Footsteps echo as visitors pass from room to room, the priory foundations inches below, hiding their own secrets. The Byrons were convinced that the monks had squirreled their treasures in the grounds and the poet excavated the North Cloister many times in desperation. Although nothing of value was ever discovered, Byron did stumble upon the old priory graveyard, claiming a human skull as a morbid souvenir which he transformed into a claret goblet. A replica is exhibited in the Study; the original having been respectfully reburied on the property after Byron’s time.
Byron’s bedroom lay at the top of the house, well away from visiting friends and acquaintances, which assured him security and privacy. The view from his window looks over the picturesque lake, follies and wooded grounds beyond; the four-poster still hosts the poet’s original coverlet and drapes, while his bedroom wallpaper and carpet have been recreated to match the original.
The poet’s time at Newstead was relatively short. In 1814 after just six years he emigrated to Italy, abandoning the house and drawing to a close almost four centuries of his family’s ownership. In 1817 he sold up to his long-time friend Thomas Wildman who saved the house from near ruinous state, simultaneously alleviating the poet’s dire financial problems. Yet contrary to popular opinion, not all Byron’s wealth was squandered on frivolities. “That’s a common misconception, but in fact he spent much on causes that he was passionate about,” confirms Diane. “He supported the underdog and famously represented the Luddites in a rousing parliamentary speech in 1812.”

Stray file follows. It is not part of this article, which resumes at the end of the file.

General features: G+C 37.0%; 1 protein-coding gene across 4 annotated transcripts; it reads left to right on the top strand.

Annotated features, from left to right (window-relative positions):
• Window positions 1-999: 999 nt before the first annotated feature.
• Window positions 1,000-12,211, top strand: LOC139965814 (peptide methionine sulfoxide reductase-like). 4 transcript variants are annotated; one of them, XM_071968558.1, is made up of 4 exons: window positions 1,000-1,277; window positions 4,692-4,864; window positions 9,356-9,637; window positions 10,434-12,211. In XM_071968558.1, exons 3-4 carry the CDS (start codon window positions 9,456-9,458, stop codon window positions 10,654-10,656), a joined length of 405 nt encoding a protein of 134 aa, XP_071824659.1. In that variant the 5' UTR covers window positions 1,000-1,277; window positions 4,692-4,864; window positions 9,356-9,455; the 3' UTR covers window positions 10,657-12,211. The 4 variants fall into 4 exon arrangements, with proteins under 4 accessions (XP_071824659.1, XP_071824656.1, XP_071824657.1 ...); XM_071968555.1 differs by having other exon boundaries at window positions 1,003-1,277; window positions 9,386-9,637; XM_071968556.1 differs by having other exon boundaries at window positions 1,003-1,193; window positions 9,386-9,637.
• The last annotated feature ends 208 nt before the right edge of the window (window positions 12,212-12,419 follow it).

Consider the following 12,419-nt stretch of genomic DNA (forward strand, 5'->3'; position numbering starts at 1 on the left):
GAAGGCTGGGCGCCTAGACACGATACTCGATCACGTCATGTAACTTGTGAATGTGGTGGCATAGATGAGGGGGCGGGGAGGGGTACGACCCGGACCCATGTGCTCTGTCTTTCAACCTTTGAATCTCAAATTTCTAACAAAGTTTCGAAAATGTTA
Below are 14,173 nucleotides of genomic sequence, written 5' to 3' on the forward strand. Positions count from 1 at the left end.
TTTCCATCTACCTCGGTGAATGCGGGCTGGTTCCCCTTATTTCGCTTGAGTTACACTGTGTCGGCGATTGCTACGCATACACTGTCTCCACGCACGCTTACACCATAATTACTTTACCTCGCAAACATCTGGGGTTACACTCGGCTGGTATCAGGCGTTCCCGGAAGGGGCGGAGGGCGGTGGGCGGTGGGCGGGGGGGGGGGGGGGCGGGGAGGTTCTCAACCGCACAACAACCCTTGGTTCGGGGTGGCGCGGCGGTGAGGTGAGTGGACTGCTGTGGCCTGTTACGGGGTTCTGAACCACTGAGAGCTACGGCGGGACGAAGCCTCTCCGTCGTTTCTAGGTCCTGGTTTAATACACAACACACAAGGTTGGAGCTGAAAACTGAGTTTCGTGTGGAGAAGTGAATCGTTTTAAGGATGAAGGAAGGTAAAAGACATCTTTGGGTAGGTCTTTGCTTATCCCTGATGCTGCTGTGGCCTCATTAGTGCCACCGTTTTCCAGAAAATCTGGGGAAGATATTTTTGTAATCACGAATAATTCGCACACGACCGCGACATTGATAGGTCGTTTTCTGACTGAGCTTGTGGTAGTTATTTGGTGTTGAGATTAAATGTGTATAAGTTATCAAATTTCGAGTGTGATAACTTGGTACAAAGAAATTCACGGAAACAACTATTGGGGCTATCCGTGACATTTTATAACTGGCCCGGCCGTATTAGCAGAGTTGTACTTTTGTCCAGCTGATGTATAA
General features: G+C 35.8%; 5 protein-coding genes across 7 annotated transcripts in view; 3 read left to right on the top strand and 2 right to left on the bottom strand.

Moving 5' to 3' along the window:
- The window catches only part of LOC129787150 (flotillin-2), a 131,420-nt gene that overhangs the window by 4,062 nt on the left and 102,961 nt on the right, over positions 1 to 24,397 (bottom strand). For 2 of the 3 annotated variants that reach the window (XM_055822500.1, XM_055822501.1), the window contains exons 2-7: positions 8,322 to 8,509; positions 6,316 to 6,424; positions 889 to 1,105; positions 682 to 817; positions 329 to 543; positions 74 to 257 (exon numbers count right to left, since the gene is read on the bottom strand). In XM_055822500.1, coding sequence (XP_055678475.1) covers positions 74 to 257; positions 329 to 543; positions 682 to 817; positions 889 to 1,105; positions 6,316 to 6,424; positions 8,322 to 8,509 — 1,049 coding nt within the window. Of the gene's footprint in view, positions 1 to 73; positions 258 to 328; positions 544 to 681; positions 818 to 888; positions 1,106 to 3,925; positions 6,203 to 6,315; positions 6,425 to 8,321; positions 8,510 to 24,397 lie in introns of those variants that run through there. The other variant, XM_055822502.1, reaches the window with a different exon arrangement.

A new generation of ownership began. “The Victorian owners are the saviours of Newstead,” Diane says. “Initially Thomas Wildman spent vast sums in restoring the framework of the building, and after his demise the property fell to William and Emilia Webb in 1861. They focused on reinstating the interior decor of Byron’s time.”
So passionate was Webb about acquiring Newstead, he managed to outbid Queen Victoria over the sale of the property. His wife Emilia was instrumental in searching out original Byron furnishings and personal effects which had since parted company from the house. An exhibition in the Library charts the course of the poet’s life through several of his possessions, which were rediscovered by Emilia. Boxing gloves, childhood callipers, editions of his work, foreign maps, pistols, a coat, family portraits and an inkstand illustrate the man and his interests.
The Webbs shrewdly realised that there was money to be made on the Byron name and opened the house and gardens to visitors. Fortuitously, the emerging railway network snaked close enough to the property to allow the enterprising couple to open a station in the grounds. So began a new dawn of tourism. Local hoteliers helped sell admission tickets to Newstead and Webb’s housekeeper was appointed tour guide to the streams of sightseers.
A dazzling gem left over from the priory can be found off the East Cloister. Originally the monastic Chapter House, it is ornately decorated with fleur de lis floor tiles and Victorian installed stained glass. During Byron’s day, the poet is thought to have housed some of his beloved menagerie here, among them his dogs, pet bear, tortoises and hedgehog. Mysterious paw prints were recently spotted on the aisle carpet, which some speculate belong to Byron’s faithful hound, Boatswain, who tragically died after contracting rabies and whose grand tomb can be seen in the grounds.
The poet hoped to be buried in the same plot, but having cut all ties with Newstead after relocating abroad, lost all rights to the property and was denied this last wish. Following his death in Greece in 1824, Byron’s remains were interred in the family vault within St Mary Magdalene Church in the nearby town of Hucknall.
Across 300 acres of parkland are beautifully arranged and lovingly tended gardens with international planting: formal Japanese, American, French and Spanish are complemented by rose, iris and rock gardens, a fernery, sub-tropical and herbaceous plots. Peacocks patrol while swans cruise the assortment of water features. Between the trees leafy trails stray beyond sight, where blossom softens the way and ramblers walk in beauty. n
Tel: 01623 455 900. www.newsteadabbey.org.uk